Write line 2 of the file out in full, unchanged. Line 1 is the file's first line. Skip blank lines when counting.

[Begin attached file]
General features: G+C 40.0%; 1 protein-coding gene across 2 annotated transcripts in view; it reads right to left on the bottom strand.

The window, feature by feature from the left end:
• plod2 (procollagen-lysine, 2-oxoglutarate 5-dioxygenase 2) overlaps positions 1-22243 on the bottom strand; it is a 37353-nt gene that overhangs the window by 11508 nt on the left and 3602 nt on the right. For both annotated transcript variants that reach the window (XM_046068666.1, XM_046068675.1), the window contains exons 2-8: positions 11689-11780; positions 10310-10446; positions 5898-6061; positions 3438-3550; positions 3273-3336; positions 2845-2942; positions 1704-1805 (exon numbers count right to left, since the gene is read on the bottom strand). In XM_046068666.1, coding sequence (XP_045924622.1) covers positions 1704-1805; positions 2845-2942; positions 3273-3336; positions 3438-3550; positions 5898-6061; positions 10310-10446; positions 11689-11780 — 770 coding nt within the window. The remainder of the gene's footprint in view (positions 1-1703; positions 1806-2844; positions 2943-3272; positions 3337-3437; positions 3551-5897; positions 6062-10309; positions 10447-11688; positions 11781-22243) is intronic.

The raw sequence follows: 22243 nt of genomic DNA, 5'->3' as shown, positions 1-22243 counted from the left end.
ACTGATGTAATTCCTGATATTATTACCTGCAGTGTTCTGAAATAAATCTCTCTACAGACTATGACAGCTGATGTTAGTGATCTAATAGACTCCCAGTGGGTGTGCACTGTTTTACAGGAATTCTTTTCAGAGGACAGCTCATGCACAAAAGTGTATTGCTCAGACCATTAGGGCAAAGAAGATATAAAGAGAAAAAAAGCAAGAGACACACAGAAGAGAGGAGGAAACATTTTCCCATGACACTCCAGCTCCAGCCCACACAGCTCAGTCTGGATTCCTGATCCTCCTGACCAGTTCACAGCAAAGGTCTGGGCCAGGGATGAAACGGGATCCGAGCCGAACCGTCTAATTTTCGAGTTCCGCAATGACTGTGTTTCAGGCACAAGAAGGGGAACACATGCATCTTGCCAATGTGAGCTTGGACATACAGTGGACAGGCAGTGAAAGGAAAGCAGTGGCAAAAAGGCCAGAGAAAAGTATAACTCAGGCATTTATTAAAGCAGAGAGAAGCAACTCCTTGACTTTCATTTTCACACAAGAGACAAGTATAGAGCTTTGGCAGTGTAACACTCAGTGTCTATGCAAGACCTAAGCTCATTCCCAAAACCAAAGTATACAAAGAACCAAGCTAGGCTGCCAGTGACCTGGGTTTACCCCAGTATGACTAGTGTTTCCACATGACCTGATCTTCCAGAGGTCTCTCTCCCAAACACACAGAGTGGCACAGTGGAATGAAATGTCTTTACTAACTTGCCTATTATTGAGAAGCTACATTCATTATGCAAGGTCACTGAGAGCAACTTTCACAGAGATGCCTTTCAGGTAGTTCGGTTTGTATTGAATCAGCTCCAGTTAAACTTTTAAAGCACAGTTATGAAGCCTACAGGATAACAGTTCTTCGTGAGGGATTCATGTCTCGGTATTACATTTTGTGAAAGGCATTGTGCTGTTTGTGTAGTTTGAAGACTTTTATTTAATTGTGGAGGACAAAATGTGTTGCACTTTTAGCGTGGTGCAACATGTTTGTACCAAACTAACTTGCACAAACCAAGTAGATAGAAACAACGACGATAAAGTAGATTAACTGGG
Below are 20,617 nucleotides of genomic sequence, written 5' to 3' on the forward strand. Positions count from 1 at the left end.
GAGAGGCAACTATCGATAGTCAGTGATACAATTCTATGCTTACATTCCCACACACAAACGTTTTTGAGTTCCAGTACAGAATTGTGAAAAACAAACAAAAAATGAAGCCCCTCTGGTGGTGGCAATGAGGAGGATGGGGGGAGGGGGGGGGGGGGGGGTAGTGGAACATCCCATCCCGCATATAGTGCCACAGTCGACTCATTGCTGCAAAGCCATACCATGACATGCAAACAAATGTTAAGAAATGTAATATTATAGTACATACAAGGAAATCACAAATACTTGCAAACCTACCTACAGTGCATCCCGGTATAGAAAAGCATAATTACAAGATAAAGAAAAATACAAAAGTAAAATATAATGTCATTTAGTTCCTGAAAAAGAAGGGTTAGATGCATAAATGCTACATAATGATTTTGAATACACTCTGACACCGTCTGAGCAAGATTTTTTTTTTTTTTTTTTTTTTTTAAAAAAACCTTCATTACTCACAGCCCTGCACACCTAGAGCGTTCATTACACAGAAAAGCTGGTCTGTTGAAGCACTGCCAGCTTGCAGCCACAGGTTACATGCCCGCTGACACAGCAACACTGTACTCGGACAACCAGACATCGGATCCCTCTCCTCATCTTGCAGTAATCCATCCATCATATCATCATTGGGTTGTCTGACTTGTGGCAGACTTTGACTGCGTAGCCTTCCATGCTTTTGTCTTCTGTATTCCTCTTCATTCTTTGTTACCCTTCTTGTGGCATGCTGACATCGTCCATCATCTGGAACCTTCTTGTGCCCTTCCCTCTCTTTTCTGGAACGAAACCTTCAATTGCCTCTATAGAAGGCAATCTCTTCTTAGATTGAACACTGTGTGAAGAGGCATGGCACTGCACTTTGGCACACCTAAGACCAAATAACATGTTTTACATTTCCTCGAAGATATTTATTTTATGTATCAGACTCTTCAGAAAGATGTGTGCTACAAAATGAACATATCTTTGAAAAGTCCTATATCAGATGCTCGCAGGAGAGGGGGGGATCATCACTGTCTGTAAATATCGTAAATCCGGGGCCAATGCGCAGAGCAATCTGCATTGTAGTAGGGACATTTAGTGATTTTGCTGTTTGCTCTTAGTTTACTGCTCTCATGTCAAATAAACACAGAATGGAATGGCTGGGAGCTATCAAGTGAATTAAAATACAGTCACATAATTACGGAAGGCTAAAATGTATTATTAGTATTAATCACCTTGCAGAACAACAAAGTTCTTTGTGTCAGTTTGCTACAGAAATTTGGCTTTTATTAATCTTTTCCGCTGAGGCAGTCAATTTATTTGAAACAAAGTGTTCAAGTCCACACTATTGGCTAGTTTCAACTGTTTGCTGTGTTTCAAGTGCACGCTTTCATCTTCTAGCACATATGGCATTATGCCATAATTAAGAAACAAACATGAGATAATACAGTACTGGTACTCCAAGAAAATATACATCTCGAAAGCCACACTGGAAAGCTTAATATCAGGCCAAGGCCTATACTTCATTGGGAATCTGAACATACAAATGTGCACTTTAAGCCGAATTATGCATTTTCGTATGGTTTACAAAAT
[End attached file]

The window, feature by feature from the left end: